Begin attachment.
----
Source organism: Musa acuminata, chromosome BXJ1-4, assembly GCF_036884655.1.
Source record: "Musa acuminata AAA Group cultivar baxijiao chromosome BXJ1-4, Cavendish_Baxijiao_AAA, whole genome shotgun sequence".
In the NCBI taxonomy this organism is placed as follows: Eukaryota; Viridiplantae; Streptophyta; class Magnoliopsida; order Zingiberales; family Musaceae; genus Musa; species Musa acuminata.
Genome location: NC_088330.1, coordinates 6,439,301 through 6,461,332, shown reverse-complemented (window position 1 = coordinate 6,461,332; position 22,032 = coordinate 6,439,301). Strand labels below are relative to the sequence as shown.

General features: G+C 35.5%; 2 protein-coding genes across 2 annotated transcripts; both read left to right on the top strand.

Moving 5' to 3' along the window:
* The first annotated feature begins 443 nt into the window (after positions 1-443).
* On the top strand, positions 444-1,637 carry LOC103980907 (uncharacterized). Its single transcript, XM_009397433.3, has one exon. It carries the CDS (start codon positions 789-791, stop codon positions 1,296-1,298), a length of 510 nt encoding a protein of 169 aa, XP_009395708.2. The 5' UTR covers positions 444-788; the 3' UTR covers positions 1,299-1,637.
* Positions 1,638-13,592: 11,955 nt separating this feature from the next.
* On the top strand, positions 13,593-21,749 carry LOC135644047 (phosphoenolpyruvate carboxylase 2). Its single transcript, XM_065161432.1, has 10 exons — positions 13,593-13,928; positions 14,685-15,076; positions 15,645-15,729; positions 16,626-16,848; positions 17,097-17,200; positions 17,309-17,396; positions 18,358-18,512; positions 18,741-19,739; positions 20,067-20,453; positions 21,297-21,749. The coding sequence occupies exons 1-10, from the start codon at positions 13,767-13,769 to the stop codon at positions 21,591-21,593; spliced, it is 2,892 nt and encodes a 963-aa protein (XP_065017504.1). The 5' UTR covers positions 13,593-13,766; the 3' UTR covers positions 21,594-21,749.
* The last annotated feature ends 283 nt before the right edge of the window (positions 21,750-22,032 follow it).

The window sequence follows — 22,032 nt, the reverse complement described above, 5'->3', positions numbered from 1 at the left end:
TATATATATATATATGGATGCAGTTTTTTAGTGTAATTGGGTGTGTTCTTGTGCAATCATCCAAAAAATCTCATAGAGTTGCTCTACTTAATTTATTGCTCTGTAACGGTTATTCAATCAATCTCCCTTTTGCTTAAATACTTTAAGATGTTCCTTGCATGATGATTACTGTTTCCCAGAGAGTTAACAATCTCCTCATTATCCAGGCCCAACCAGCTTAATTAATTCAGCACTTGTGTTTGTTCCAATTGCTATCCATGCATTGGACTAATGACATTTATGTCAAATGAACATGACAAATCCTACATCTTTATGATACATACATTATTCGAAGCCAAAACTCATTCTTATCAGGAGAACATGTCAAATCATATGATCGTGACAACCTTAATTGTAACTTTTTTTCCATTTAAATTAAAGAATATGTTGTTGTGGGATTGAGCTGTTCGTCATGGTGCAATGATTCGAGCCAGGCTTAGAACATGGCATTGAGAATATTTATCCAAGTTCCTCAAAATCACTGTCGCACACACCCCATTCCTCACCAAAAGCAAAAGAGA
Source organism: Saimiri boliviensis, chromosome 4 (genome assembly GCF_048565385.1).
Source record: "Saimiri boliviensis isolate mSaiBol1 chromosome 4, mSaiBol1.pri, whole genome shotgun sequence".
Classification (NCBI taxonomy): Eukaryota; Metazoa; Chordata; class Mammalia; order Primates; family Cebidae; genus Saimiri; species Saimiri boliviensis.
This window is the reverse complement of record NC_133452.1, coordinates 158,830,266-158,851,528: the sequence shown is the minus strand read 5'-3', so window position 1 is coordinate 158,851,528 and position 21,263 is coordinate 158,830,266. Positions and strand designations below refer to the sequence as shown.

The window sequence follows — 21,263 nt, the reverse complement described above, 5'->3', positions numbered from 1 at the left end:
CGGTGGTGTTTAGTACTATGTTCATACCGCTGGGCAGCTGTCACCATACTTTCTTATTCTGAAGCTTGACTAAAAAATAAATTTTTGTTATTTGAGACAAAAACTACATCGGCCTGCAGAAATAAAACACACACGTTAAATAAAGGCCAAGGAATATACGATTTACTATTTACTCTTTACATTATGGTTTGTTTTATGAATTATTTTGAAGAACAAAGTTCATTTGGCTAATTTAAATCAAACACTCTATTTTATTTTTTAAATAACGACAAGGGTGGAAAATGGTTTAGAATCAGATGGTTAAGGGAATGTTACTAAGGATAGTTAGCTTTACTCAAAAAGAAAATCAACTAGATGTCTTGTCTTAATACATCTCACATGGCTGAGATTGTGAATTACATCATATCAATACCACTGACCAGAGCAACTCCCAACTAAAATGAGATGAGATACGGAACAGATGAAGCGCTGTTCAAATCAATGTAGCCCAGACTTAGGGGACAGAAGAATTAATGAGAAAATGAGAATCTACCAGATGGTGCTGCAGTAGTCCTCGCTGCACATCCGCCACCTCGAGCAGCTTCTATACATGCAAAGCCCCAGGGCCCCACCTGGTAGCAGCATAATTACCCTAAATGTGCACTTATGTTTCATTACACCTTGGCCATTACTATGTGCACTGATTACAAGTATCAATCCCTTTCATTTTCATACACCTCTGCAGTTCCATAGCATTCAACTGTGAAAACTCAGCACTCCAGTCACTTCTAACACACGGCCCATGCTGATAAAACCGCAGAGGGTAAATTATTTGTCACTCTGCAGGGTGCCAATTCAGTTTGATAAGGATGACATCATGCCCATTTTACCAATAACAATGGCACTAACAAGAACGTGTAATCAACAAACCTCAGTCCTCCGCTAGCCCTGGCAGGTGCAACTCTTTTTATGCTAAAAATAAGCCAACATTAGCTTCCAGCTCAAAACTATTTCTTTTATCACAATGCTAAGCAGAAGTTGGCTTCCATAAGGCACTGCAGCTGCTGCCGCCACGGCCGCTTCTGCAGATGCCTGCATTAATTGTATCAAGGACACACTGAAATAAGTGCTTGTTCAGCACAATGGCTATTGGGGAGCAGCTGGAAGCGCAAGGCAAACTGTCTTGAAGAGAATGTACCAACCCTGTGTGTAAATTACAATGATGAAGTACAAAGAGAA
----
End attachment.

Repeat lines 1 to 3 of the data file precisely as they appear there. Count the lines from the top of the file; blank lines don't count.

Source organism: Musa acuminata, chromosome BXJ1-4, assembly GCF_036884655.1.
Source record: "Musa acuminata AAA Group cultivar baxijiao chromosome BXJ1-4, Cavendish_Baxijiao_AAA, whole genome shotgun sequence".
In the NCBI taxonomy this organism is placed as follows: Eukaryota; Viridiplantae; Streptophyta; class Magnoliopsida; order Zingiberales; family Musaceae; genus Musa; species Musa acuminata.